Q&A: Ruth DeFries in Conversation with Bill McKibben on What Would Nature Do?

DeFries is an excellent writer, using elegant storytelling to offer a hopeful delineation of pathways to a sustainable future. She builds on evolutionary history, the theory of complex adaptive systems, and examples of the emergence of cooperation in biological systems, including human societies—distilling a complex topic for a broad audience.

~Simon A. Levin, James S. McDonnell Distinguished University Professor in Ecology and Evolutionary Biology, Princeton University

Our American Geophysical Union virtual exhibit continues with a conversation between Ruth DeFries, author of the new book What Would Nature Do?, and environmentalist Bill McKibben. This post originally appeared in Bill McKibben’s Climate Crisis newsletter. Read the full issue at Annals of a Warming Planet.

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Bill McKibben: Nature is obviously skilled at dealing with disease. What advice from other species might come in handy dealing with covid-19? Or with the spread of false reality?

Ruth DeFries: Ants, termites, and other social insects live in crowded, densely packed colonies akin to cities. Curiously, they do not often succumb to epidemics from infections that could sweep through a colony. Why not? When a pathogen comes into their colony, they instinctively sanitize their nests with plant resins, dying members leave the nest of their own volition, and healthy insects drag sick nest-mates and corpses away from the nest. Human societies would obviously not promote such self-sacrificing measures. But the insects also have a strategy that mirrors the way people are dealing with the pandemic. These tiny creatures collectively manage their social networks to curtail the spread. Their networks are highly clustered and modular. With the threat of a pathogen, the clusters can quickly close off contact with the others. Our notion of “pods” to cluster with family and friends has roots in the natural world.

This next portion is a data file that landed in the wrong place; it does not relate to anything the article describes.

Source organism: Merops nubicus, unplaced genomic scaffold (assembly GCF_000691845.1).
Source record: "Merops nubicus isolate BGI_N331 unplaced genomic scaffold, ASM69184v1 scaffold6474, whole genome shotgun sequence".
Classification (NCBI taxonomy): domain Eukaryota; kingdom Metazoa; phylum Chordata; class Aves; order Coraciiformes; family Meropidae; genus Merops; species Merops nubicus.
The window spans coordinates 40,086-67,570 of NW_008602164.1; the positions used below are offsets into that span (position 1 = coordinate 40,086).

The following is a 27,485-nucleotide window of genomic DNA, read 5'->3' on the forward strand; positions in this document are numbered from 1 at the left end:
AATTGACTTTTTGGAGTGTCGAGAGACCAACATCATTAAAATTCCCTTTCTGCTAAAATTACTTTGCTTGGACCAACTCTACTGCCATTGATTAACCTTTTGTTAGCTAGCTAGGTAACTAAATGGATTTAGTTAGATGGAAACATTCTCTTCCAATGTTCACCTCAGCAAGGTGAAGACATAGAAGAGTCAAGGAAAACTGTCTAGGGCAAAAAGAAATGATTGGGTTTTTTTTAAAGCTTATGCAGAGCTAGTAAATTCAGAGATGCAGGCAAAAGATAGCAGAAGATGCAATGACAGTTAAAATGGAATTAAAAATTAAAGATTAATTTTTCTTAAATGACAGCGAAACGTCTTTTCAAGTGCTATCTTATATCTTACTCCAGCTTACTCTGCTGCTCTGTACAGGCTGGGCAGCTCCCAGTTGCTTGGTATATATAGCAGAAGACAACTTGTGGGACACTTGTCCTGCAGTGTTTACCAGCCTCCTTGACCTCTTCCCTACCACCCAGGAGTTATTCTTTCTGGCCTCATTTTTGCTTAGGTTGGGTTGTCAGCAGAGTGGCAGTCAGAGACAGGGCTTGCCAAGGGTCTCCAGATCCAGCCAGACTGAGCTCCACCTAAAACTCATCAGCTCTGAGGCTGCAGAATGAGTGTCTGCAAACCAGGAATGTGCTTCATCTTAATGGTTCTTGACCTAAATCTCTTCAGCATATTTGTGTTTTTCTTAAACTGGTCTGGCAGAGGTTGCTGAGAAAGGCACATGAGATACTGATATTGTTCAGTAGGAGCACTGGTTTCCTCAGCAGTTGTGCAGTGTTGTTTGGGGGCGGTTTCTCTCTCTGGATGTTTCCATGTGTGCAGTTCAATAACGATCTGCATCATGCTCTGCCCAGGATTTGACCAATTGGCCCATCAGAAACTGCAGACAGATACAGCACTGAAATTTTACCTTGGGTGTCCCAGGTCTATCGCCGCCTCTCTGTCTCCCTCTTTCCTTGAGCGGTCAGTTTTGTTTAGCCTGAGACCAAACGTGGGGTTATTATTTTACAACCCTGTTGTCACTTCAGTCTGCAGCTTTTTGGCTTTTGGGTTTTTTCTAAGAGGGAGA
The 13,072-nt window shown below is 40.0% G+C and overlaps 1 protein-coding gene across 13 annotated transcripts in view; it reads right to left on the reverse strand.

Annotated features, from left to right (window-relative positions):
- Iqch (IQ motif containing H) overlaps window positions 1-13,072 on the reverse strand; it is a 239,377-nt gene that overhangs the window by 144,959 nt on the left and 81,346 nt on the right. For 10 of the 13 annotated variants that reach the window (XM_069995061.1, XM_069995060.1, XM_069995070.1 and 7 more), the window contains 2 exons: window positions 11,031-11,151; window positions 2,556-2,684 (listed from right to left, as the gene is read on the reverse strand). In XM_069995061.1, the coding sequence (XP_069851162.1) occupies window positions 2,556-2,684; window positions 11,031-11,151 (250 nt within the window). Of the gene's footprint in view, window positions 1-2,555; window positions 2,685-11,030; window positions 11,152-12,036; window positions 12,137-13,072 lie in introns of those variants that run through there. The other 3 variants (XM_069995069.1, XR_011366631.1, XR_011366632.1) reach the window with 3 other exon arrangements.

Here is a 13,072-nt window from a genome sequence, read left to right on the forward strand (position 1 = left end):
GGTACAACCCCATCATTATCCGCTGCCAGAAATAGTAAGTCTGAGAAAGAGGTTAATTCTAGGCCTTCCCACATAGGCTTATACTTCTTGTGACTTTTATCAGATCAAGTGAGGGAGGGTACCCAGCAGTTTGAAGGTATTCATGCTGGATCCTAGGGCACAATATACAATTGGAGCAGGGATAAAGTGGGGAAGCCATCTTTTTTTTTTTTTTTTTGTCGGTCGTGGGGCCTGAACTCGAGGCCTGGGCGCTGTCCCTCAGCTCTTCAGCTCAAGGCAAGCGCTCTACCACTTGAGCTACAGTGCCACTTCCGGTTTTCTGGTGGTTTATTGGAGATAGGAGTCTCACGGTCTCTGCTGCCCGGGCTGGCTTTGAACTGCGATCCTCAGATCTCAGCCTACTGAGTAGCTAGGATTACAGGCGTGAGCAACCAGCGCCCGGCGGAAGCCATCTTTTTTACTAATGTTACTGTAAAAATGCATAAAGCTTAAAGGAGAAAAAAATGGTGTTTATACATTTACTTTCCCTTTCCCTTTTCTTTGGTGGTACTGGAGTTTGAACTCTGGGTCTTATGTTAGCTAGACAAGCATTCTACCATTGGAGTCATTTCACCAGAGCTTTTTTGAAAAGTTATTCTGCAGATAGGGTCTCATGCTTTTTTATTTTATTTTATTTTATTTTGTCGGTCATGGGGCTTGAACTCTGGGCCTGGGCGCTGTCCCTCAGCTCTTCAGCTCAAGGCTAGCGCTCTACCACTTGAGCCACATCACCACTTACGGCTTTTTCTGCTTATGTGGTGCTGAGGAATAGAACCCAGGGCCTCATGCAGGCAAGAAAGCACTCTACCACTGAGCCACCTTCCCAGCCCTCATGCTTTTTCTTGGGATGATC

When it comes to the spread of false reality, the same principle applies. False realities circulate in social clusters that don’t communicate with each other. From nature’s example, the solution is to cut off the false information before it can spread in the cluster. Of course, political reality is quite different.

BM: What does this analysis tell you about how humans are different from the rest of creation? Are you hopeful that the big brain will turn out to be a useful adaptation or not?

RD: Over hundreds of years of our species’ existence on this planet, our big brain has figured out ways to harness nature to provide copious amounts of food, energy, and other resources. From the taming of fire to domesticating plants and animals to digging fossil energy from the ground, humans have been very successful at coming up with new technologies. We have been less successful at applying our big brain to collectively manage the repercussions of our technological success. Climate change is a primary example, as is the inability of our human institutions to control the pandemic.

I don’t have much doubt that people will figure out more ingenious ways to produce food and invent new ways to get energy. What gives me pause is not the technological know-how but whether our governments and other institutions are up to the task of using the fruits of these technologies equitably and nimbly enough to correct the problems that they create. Nature is full of self-correcting features, like the incredible cycling of carbon from the atmosphere to the deep earth and back that keeps climate stable. We need to build these types of self-corrections into our human institutions.

BM: At the moment, we seem to be moving from highly concentrated systems of information and energy production into much more dispersed networks. Is that a good trajectory?

RD: Going back to the social insects, the so-called queen actually has no power or ability to control where the workers go or what they do. Top-down control from a central authority has no analogies in nature. The military-like march of ants in a straight line emerges as each individual follows cues from its local neighbors, not from a queen directing traffic. The queen has no way of knowing the best route, even if she could tell each ant where to go. This idea, applied to human societies who self-organize to manage their local forests, fisheries, and policing, won a Nobel Prize for the late Elinor Ostrom. She countered the commonly held notion of the tragedy of the commons with many examples where people do figure out ways to sustainably manage their resources. The key is access to local information and the ability for local communities to make decisions. If one adheres to the idea that evolution provides useful strategies worked out over millions of years, while humans have been on the scene for only a sliver of that time, a move to less centrally controlled information and production seems like a good trajectory.

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